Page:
All of it will be spent preparing yourself for the major assessment pieces, all of which have been designed to help you connect theory with practice and to be useful for you once you're in your own classroom.
And, specifically, what will this involve? We have carefully scaffolded the assessment preparation in week-sized chunks. On the front page of this wiki, you will find a chart called The Weekly (on the wiki). There your tasks for each week will be posted (by the Friday of the preceding week). Attending carefully to these tasks will set you up nicely for the major assessments.

Technology

We understand that you might not be familiar with some of the technology that we will use in SecEd@UC (wikis, Moodle, Ning, twitter) or some of the key concepts we will use (Provocations, Pedagogical Reasoning). We will ground you as much as we feasibly can. However it is up to you to seek out your peers, or us, if you require extra assistance.

Assessments

We do not have separate Assessment Tasks for each unit. Instead, you’ll do two assessments this semester (with an extra bit for CPP 1 and an extra bit for CPP 2). In each of these assessments, you draw on material from each of the units you’re doing. In the first assessment task, we ask you to explore assumptions about teaching that you bring to our course. In the second assessment task, we have you think about one of our Provocations in the light of what you’re observing or experiencing in your Professional Experience. In all of this work, there is a strong emphasis on linking theory with practice.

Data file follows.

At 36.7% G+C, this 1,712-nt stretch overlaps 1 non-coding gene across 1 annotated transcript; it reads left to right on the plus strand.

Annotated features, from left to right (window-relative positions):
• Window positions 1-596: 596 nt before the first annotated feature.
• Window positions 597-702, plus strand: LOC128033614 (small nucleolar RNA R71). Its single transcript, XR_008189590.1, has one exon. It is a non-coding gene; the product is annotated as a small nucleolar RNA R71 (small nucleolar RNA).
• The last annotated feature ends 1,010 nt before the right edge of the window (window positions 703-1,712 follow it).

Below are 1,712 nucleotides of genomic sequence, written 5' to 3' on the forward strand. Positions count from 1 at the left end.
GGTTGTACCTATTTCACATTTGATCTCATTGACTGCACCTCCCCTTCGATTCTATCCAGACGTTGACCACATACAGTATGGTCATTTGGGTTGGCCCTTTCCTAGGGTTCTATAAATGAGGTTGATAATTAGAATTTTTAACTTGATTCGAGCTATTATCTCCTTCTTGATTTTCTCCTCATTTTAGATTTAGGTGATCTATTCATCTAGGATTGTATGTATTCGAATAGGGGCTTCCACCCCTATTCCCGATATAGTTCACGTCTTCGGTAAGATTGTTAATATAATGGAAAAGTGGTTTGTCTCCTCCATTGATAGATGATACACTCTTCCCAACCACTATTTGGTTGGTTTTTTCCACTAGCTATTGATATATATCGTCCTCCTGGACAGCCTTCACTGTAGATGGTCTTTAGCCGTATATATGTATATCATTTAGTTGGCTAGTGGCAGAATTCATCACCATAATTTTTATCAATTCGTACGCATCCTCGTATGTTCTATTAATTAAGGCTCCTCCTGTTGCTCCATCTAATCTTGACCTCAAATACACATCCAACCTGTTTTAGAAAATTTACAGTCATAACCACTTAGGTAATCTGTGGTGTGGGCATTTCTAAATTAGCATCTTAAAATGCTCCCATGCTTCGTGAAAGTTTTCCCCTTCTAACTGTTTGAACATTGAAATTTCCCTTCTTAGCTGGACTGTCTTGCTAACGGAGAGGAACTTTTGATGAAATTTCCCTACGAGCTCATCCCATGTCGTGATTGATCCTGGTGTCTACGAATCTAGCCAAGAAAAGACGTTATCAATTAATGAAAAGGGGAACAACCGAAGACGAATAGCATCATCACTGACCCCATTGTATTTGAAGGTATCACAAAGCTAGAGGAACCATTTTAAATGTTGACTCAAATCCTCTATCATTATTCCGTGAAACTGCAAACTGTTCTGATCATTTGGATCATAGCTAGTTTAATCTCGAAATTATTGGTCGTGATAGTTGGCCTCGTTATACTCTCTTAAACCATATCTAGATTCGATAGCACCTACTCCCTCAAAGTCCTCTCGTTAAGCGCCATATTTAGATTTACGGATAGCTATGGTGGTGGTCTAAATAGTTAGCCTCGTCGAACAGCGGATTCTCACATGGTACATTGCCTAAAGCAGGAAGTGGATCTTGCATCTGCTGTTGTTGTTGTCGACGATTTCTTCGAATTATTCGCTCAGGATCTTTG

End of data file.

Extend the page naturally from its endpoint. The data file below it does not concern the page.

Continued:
Preparation for your teaching careers

Teaching is a complex business, and the learning involved in becoming a good teacher is going to continue throughout your career. In this course, the emphasis is on introducing you to key ideas and practices, and on teaching you ways of continuing to learn on the job. This is going to be a key in a successful professional life.

Collaborations

As you’ll quickly discover, your four teachers are very different from each other. You’ll also find that your classmates come from a variety of backgrounds and bring a wealth of experiences to the course. This diversity is something we draw on in the course. You’ll find that you’ll learn from each other as well as being guided by us.

Solving problems and giving feedback

For immediate enquiries about enrolment issues or course advice, please contact our Education Office (5C2, phone 6201 2400, email education@canberra.edu.au). We have Course Advisers present every day at the moment, and you can make an appointment with one of these through the Education Office.